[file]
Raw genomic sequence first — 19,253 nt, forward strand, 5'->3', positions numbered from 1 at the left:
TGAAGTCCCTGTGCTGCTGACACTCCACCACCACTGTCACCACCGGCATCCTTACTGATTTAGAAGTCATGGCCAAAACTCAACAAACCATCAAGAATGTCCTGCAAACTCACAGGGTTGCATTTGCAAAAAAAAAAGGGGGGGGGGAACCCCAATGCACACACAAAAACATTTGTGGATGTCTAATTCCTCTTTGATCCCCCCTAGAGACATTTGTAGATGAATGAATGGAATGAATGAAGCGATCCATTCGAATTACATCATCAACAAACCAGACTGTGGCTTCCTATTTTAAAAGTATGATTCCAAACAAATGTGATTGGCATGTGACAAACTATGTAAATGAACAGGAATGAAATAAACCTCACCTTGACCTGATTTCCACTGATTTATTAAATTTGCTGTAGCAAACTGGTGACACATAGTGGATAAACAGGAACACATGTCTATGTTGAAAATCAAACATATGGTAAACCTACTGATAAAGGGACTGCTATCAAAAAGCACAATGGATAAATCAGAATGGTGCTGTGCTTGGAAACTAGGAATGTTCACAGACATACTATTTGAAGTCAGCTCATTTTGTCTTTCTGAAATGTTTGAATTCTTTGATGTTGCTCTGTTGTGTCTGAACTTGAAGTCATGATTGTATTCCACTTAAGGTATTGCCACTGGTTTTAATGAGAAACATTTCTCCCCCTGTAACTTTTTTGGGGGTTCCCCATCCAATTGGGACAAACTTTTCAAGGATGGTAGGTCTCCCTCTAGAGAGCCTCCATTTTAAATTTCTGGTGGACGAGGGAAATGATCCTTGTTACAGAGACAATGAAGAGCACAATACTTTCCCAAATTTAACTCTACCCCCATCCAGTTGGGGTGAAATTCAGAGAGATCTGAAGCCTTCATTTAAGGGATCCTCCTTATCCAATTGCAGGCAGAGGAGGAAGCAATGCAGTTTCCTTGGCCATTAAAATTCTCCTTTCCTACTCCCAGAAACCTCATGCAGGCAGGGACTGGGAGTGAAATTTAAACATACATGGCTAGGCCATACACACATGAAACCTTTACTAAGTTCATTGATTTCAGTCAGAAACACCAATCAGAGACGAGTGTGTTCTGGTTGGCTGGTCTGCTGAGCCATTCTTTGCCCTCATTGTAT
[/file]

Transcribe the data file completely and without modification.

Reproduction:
Raw genomic sequence first — 19,253 nt, forward strand, 5'->3', positions numbered from 1 at the left:
TGAAGTCCCTGTGCTGCTGACACTCCACCACCACTGTCACCACCGGCATCCTTACTGATTTAGAAGTCATGGCCAAAACTCAACAAACCATCAAGAATGTCCTGCAAACTCACAGGGTTGCATTTGCAAAAAAAAAAGGGGGGGGGGAACCCCAATGCACACACAAAAACATTTGTGGATGTCTAATTCCTCTTTGATCCCCCCTAGAGACATTTGTAGATGAATGAATGGAATGAATGAAGCGATCCATTCGAATTACATCATCAACAAACCAGACTGTGGCTTCCTATTTTAAAAGTATGATTCCAAACAAATGTGATTGGCATGTGACAAACTATGTAAATGAACAGGAATGAAATAAACCTCACCTTGACCTGATTTCCACTGATTTATTAAATTTGCTGTAGCAAACTGGTGACACATAGTGGATAAACAGGAACACATGTCTATGTTGAAAATCAAACATATGGTAAACCTACTGATAAAGGGACTGCTATCAAAAAGCACAATGGATAAATCAGAATGGTGCTGTGCTTGGAAACTAGGAATGTTCACAGACATACTATTTGAAGTCAGCTCATTTTGTCTTTCTGAAATGTTTGAATTCTTTGATGTTGCTCTGTTGTGTCTGAACTTGAAGTCATGATTGTATTCCACTTAAGGTATTGCCACTGGTTTTAATGAGAAACATTTCTCCCCCTGTAACTTTTTTGGGGGTTCCCCATCCAATTGGGACAAACTTTTCAAGGATGGTAGGTCTCCCTCTAGAGAGCCTCCATTTTAAATTTCTGGTGGACGAGGGAAATGATCCTTGTTACAGAGACAATGAAGAGCACAATACTTTCCCAAATTTAACTCTACCCCCATCCAGTTGGGGTGAAATTCAGAGAGATCTGAAGCCTTCATTTAAGGGATCCTCCTTATCCAATTGCAGGCAGAGGAGGAAGCAATGCAGTTTCCTTGGCCATTAAAATTCTCCTTTCCTACTCCCAGAAACCTCATGCAGGCAGGGACTGGGAGTGAAATTTAAACATACATGGCTAGGCCATACACACATGAAACCTTTACTAAGTTCATTGATTTCAGTCAGAAACACCAATCAGAGACGAGTGTGTTCTGGTTGGCTGGTCTGCTGAGCCATTCTTTGCCCTCATTGTAT